In our last post, we took you on a walk from Çalış to Çiftlik. If you remember, we were going to explore Çiftlik market. Well, for this week’s Turkish Food Focus, we’re concentrating on said market, real name, Çiftlik Perşembe Pazarı (Çiftlik Thursday Market).
We had no idea what to expect when we arrived but made an educated guess that it wouldn’t be a sprawling market, Çiftlik being a small village and all. We were right there.
Çiftlik market is a world away from Fethiye Tuesday market, even a world away from Çalış market. At Çiftlik market, we’re more on a par with the Friday village market in Fethiye…and Çiftlik is even smaller than that.
Çiftlik Thursday Market
Small it may be, but this market has everything the villagers – and wandering visitors like us – need. An outside area selling garden plants was a pleasant, colourful surprise.
We were also surprised to see the permanence of the market by way of a corrugated covered section. You know us, we love to see our local Turkish markets being valued. Looks like the belediye (council) value the pazar here.
Hello, Yes Please
This covered section of Çiftlik pazar is an aisle or two of the usual clothing and household goods stalls that you see at many Turkish markets.
This was the only section where one trader spotted the foreigners and called out to us. “Hello, yes please. Would you like sweatshirts?”
We didn’t much fancy a sweatshirt so we continued to the food sections. Food was what we were here for, after all.
In southwest Turkey, you’re not going to see much difference between the markets with regards to the produce they sell. If it grows locally and it’s edible, it’s sold.
What is different is the atmosphere of each market. Each evokes its own special feeling and we found Çiftlik Market to have a similar feel to the Fethiye Friday market. No rush, no real crowds – Çiftlik is by no means heavily populated – and no hassle from traders.
The main difference we noticed here is that when we go off around the different markets of Fethiye and surroundings, you usually see some of the same familiar stallholders. Our regular peppers stall pops up at all of the local pazar sites.
But Çiftlik is different. A whole different crowd of traders here, which makes us curious as to which other markets they go to to sell their produce.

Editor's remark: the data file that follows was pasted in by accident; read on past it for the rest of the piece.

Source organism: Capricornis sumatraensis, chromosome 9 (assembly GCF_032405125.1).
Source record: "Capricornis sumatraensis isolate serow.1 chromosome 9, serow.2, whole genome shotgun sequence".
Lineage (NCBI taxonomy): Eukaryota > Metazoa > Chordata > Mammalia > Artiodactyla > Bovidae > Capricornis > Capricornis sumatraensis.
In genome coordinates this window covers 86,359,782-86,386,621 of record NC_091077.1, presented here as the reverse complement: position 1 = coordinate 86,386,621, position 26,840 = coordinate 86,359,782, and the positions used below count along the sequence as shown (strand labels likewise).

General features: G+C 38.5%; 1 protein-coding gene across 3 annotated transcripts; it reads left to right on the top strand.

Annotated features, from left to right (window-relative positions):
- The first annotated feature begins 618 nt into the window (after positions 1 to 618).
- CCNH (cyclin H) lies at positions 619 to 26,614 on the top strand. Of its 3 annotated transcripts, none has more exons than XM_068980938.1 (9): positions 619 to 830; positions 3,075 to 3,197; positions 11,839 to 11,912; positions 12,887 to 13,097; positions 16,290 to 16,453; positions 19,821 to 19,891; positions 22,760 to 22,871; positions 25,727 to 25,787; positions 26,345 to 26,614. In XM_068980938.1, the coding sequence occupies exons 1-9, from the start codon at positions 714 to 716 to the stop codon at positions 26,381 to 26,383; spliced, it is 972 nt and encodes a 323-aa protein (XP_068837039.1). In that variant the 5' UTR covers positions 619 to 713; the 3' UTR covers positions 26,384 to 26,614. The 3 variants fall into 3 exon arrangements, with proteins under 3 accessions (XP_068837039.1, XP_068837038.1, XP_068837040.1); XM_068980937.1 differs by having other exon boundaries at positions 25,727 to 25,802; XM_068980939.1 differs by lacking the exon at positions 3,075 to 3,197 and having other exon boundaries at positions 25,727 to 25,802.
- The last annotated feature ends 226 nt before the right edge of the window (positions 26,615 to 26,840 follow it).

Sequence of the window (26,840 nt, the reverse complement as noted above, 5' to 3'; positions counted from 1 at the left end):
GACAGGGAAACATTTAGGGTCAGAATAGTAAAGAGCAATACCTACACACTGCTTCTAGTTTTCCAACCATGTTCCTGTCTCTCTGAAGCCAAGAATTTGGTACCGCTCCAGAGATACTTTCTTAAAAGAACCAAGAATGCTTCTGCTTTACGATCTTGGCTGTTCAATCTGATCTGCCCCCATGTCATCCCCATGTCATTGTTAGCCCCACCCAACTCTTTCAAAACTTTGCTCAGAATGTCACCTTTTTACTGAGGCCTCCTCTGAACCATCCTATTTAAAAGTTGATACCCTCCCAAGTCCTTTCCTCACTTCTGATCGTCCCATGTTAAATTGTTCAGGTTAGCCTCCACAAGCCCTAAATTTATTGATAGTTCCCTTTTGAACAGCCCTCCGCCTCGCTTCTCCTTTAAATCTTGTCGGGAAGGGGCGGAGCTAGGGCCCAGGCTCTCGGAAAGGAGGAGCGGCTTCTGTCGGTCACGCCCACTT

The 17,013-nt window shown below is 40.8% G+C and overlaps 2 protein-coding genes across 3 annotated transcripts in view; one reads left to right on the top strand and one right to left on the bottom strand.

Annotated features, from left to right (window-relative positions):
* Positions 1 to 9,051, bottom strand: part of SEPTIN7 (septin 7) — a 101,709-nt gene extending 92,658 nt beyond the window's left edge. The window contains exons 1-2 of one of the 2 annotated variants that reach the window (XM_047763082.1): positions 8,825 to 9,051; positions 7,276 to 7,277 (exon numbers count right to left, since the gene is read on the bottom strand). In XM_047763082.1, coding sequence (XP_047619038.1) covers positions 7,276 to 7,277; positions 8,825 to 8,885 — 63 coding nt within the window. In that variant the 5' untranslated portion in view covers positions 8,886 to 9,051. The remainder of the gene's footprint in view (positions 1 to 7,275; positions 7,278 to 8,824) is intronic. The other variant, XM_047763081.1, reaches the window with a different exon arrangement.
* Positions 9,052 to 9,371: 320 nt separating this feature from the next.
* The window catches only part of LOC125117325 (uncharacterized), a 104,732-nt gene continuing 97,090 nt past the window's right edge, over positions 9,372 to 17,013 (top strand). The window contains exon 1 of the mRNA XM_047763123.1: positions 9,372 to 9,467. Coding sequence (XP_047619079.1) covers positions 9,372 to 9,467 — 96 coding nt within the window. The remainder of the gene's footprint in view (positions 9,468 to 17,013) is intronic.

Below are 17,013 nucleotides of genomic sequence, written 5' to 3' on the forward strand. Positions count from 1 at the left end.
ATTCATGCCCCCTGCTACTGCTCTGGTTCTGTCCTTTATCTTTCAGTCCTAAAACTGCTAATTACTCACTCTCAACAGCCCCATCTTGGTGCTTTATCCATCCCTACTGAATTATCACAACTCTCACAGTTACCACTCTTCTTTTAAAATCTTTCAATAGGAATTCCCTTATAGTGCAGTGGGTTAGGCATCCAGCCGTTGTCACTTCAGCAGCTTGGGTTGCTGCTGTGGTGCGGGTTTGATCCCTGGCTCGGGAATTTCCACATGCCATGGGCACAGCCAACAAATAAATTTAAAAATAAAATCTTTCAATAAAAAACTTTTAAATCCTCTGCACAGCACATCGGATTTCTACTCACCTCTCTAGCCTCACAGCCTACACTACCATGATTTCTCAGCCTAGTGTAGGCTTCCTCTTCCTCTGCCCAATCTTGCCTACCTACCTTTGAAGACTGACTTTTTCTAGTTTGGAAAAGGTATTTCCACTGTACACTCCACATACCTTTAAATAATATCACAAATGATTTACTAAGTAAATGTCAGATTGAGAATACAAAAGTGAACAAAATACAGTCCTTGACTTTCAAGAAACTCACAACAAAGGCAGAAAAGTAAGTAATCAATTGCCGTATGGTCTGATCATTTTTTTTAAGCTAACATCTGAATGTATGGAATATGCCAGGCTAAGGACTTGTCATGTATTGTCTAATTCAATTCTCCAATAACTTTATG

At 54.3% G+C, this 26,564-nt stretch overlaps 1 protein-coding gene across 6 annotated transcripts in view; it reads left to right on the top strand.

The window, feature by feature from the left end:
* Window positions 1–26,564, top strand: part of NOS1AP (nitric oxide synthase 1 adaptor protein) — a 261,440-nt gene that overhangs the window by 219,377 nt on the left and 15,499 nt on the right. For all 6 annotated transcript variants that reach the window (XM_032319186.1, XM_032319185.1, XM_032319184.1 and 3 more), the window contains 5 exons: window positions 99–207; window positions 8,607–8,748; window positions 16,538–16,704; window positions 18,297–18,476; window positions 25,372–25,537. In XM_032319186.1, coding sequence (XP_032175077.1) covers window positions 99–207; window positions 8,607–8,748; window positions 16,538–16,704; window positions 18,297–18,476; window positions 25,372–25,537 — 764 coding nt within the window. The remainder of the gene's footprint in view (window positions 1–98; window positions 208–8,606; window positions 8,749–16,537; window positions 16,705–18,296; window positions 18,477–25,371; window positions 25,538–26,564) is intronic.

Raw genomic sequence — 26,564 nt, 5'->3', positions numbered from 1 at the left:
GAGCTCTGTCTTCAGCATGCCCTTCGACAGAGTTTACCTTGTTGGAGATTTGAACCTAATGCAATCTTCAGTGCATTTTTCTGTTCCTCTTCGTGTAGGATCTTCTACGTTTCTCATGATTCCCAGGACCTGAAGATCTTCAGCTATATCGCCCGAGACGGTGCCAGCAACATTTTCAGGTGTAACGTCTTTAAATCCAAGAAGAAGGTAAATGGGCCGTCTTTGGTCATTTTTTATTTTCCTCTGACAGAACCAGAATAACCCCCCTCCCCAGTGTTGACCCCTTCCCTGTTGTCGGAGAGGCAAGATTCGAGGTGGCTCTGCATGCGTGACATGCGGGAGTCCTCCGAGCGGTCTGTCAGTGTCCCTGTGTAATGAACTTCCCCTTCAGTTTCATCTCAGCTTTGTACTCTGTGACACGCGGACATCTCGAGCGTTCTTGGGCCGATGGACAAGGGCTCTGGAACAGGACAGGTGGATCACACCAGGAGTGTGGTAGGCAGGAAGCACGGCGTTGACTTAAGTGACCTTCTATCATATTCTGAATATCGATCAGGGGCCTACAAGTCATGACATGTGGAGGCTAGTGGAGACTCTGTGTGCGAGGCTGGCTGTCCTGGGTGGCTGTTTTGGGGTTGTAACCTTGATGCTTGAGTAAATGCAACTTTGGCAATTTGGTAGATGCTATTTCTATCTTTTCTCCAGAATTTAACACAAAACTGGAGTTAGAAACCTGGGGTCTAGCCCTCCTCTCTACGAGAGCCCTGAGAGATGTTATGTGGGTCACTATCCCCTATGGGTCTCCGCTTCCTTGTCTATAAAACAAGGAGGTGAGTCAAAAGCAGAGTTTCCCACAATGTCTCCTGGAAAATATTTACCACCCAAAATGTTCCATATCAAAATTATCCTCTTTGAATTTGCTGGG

Maybe they head out towards Dalaman or in the opposite direction to the villages off the D400.
Seasonal Broad Beans
We were very excited to see two stalls selling bakla (broad beans). These are the beans you need if you want to make the authentic fava version of our adapted white bean dip recipe or our broad beans with sucuk dish.
They’re not quite in season at the moment and these were quite small, but at 4TL a kilo, we just had to buy some. Sucuk and bakla for dinner that night – perfect!
And then there was the cheese stall. On local Turkish markets, cheese stalls always sell yoghurt, olives, village eggs and the stall owner is usually keen to get you to ‘try before you buy’ with the cheeses.
This one was no different except the stall owner was extra proud of his own cheese – the one he’d personally produced. And it was a tasty beyaz peynir (white cheese).
But we’d come for Izmir tulum. We felt a bit guilty at not buying any of the trader’s beyaz peynir, or any of the other cheeses he’d carefully sliced slithers from for us to sample…but there’s only so much cheese two people can eat.
Our Izmir tulum was handed over with a smile and, after deciding Çiftlik Perşembe Pazar was most agreeable, we decided to get a snack.
And then a dolmuş passed by with ‘Fethiye’ in the window. Our legs were aching and our shopping was heavy – not much discussion needed before we both jumped on the local public transport and headed on home.
Çiftlik Market – Perşembe Pazarı – Useful Info
- Çiftlik market is every Thursday, year round.
- The market site is by the Çiftlik central mosque, opposite the Çiftlik Belediye building on Atatürk Bulvarı in the village centre.
- There are a couple of small eateries in the centre of Çiftlik where you can get pide and, at the market site, there was also a mobile stand with seating area selling döner kebabs, köfte and kokoreç.